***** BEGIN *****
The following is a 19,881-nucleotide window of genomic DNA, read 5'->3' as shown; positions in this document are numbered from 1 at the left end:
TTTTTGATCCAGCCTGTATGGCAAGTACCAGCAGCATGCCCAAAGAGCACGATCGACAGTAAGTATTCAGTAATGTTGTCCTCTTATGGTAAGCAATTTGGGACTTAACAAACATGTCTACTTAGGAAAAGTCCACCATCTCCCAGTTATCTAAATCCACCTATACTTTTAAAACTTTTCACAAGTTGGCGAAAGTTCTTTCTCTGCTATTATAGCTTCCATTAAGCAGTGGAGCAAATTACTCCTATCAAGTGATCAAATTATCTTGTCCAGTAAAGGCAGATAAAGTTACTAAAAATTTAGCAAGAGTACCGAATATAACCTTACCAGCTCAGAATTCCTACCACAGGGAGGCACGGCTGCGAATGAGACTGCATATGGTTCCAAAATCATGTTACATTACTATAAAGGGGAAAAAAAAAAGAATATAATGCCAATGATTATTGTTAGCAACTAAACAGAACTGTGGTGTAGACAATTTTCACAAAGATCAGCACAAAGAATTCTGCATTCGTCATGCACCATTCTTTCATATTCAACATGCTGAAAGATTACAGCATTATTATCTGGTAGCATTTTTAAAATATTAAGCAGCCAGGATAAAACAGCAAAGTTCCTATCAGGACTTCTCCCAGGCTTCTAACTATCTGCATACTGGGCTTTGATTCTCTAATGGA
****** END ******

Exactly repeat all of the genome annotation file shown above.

The following is a 19,881-nucleotide window of genomic DNA, read 5'->3' as shown; positions in this document are numbered from 1 at the left end:
TTTTTGATCCAGCCTGTATGGCAAGTACCAGCAGCATGCCCAAAGAGCACGATCGACAGTAAGTATTCAGTAATGTTGTCCTCTTATGGTAAGCAATTTGGGACTTAACAAACATGTCTACTTAGGAAAAGTCCACCATCTCCCAGTTATCTAAATCCACCTATACTTTTAAAACTTTTCACAAGTTGGCGAAAGTTCTTTCTCTGCTATTATAGCTTCCATTAAGCAGTGGAGCAAATTACTCCTATCAAGTGATCAAATTATCTTGTCCAGTAAAGGCAGATAAAGTTACTAAAAATTTAGCAAGAGTACCGAATATAACCTTACCAGCTCAGAATTCCTACCACAGGGAGGCACGGCTGCGAATGAGACTGCATATGGTTCCAAAATCATGTTACATTACTATAAAGGGGAAAAAAAAAAGAATATAATGCCAATGATTATTGTTAGCAACTAAACAGAACTGTGGTGTAGACAATTTTCACAAAGATCAGCACAAAGAATTCTGCATTCGTCATGCACCATTCTTTCATATTCAACATGCTGAAAGATTACAGCATTATTATCTGGTAGCATTTTTAAAATATTAAGCAGCCAGGATAAAACAGCAAAGTTCCTATCAGGACTTCTCCCAGGCTTCTAACTATCTGCATACTGGGCTTTGATTCTCTAATGGA